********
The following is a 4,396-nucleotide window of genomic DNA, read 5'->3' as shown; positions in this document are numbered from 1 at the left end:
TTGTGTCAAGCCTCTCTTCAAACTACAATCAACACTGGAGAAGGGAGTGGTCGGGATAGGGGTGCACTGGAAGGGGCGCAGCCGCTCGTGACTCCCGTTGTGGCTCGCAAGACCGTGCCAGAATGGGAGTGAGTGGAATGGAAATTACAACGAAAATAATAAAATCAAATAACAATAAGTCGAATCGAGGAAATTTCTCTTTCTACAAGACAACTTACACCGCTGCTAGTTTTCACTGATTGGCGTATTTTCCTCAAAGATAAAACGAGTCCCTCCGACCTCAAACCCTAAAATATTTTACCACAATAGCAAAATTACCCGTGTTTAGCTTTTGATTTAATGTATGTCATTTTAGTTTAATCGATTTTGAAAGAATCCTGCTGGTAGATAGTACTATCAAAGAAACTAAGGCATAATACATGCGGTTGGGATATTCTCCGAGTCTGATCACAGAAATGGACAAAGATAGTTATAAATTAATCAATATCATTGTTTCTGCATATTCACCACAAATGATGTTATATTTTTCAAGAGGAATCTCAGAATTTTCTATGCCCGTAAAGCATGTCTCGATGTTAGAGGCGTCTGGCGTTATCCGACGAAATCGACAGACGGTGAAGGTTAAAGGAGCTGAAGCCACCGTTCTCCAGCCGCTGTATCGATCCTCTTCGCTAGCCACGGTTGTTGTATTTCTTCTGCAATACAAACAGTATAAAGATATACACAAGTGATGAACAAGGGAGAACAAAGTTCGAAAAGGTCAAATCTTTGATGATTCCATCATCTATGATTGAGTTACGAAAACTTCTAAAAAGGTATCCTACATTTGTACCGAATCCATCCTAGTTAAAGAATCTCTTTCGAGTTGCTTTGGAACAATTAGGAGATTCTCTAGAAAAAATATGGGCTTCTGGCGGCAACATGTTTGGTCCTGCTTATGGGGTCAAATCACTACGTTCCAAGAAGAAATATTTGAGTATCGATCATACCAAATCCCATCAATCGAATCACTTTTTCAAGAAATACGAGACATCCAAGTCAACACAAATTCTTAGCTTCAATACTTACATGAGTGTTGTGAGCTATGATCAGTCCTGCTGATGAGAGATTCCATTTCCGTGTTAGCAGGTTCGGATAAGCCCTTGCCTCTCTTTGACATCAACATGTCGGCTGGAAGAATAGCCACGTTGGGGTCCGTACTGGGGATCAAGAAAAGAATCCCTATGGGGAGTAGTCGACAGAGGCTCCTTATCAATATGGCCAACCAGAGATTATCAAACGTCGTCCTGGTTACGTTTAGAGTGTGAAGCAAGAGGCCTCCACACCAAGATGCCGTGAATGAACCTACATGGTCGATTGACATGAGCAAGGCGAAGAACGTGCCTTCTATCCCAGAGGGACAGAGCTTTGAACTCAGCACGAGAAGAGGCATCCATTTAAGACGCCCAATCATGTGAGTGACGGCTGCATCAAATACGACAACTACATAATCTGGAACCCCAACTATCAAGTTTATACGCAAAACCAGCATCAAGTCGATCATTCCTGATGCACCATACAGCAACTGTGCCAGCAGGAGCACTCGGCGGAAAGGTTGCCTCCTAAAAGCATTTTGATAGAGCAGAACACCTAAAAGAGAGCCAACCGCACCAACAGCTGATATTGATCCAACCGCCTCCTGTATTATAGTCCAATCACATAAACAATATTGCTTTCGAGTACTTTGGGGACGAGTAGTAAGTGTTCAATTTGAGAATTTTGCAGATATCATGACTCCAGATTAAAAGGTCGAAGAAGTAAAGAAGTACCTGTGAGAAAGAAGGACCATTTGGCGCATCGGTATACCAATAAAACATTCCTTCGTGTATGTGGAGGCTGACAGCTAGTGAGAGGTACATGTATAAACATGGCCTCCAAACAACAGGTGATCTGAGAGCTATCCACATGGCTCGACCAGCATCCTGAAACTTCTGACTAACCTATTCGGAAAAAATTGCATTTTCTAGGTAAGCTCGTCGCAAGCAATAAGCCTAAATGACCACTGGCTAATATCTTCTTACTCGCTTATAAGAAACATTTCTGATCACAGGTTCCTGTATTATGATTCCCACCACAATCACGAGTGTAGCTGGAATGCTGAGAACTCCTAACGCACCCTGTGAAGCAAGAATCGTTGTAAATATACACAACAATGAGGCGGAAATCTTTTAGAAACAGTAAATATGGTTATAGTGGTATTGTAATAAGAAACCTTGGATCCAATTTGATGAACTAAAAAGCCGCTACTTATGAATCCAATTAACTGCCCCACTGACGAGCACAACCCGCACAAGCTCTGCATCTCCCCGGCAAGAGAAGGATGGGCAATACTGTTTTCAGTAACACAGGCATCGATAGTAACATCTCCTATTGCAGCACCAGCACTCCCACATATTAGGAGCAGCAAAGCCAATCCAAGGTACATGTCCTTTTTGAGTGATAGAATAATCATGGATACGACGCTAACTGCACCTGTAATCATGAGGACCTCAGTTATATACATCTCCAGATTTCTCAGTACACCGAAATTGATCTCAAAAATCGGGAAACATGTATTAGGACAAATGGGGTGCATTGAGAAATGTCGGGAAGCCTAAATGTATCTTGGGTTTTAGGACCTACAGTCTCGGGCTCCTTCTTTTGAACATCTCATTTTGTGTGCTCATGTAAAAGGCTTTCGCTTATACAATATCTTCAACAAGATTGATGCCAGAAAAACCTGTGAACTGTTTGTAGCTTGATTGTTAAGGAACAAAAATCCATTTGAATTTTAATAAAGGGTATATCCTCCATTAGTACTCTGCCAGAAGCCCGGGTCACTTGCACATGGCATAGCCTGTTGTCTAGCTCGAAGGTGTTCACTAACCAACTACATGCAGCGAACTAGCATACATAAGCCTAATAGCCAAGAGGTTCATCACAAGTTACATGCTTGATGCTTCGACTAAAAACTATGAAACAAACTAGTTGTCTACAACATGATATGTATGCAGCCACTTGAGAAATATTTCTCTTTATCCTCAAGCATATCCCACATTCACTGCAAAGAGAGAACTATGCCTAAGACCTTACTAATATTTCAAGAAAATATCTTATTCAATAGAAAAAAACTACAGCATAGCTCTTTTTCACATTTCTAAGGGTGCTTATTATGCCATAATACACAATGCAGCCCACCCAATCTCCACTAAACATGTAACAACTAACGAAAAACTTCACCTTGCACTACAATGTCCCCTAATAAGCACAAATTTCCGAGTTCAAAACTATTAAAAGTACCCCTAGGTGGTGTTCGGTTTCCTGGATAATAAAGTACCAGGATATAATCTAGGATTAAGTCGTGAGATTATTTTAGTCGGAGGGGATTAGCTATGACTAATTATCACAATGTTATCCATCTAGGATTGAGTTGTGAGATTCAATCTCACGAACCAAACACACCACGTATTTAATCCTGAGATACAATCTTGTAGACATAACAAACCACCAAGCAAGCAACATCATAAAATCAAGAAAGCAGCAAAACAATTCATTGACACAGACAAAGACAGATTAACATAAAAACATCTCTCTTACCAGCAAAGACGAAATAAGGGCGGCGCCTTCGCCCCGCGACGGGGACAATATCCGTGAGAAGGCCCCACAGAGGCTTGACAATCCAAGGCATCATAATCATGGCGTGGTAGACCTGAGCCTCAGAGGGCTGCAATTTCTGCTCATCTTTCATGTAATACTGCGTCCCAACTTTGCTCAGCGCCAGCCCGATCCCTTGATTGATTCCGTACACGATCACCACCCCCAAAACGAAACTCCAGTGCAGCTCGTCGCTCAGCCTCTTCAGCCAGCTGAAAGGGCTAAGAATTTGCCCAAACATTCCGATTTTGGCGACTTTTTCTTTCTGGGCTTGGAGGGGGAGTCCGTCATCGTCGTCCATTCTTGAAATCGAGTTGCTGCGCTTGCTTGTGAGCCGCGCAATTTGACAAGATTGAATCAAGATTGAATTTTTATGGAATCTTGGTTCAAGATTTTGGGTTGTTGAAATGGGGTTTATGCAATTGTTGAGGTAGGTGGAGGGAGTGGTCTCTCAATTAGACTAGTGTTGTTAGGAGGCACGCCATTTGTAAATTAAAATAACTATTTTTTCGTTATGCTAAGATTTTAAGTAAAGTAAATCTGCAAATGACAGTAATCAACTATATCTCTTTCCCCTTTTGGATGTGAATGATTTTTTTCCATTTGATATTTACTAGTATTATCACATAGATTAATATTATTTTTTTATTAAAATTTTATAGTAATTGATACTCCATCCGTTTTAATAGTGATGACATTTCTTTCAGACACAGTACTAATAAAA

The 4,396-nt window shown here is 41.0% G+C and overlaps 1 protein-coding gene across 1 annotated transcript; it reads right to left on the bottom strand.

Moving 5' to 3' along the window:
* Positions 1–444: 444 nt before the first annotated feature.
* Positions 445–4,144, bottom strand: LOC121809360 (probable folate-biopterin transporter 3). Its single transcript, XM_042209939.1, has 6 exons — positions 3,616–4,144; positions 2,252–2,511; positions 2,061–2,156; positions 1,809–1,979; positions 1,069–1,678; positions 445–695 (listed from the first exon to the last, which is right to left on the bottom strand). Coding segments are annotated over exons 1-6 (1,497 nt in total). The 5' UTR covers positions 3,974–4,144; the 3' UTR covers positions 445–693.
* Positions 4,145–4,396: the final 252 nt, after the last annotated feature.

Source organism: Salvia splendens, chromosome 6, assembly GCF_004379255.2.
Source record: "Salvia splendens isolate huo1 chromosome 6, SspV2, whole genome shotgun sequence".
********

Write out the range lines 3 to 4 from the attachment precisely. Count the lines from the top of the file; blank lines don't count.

The 4,396-nt window shown here is 41.0% G+C and overlaps 1 protein-coding gene across 1 annotated transcript; it reads right to left on the bottom strand.

Moving 5' to 3' along the window: